MONTGOMERY, AL (WSFA) - Survivors of the Emanuel AME church massacre in Charleston, South Carolina brought their message of forgiveness to Montgomery Monday night.
At Landmark Church, they shared their story of forgiveness and racial reconciliation after a white supremacist walked into the church, joined in a prayer session, then opened fire, killing nine church members.
"As I lay there under the table, praying, he approached me and asked, ‘Did I shoot you yet? I'm not going to shoot you. I’m going to leave you here to tell the story.’"
Polly Sheppard recounted those chilling moments during the 2015 Charleston church massacre.
"I survived with faith, not fear," she said.
This survivor, along with Reverend Anthony Thompson, whose wife was killed during the massacre, opened up about what happened when they forgive the man responsible.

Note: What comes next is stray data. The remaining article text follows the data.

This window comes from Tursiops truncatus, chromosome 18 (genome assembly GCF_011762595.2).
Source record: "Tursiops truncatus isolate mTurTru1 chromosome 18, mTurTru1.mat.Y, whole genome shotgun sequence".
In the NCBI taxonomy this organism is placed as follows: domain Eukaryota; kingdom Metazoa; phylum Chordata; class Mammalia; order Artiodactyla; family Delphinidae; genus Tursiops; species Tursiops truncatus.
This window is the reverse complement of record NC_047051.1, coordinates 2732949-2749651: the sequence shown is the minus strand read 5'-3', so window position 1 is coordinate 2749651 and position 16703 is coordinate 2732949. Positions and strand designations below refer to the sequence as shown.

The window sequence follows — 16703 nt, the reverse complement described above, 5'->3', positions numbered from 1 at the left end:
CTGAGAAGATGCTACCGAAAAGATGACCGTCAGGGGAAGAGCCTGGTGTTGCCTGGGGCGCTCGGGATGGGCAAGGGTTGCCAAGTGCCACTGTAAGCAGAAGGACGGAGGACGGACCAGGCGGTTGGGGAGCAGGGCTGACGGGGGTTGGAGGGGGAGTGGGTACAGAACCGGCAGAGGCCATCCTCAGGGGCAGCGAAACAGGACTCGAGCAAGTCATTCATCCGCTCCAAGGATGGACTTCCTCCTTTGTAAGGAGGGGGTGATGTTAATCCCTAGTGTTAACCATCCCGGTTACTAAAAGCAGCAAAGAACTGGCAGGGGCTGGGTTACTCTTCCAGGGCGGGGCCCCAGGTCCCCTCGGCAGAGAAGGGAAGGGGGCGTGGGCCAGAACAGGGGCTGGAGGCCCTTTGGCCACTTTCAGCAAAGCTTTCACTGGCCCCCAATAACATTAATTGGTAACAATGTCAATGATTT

"He took away the rage, bitterness and granted me the peace," Thompson said.
"That is the message, if you don't forgive you are only harming yourself," Sheppard said.
Landmark Lead Minister Buddy Bell said this was a moment to tackle the topic.
"This is the key to a lot of our racial issues,” he said. “Our goal tonight is to tear down our barriers that exist in our community."
And the hope is to start the conversation about racial reconciliation.
"We've been a divided country. What we can do is bring ourselves through forgiveness, which we have never had," said Thompson
The movie “Emanuel,” which will tell the story of the shooting, will be released in June 17 and 19 of this year.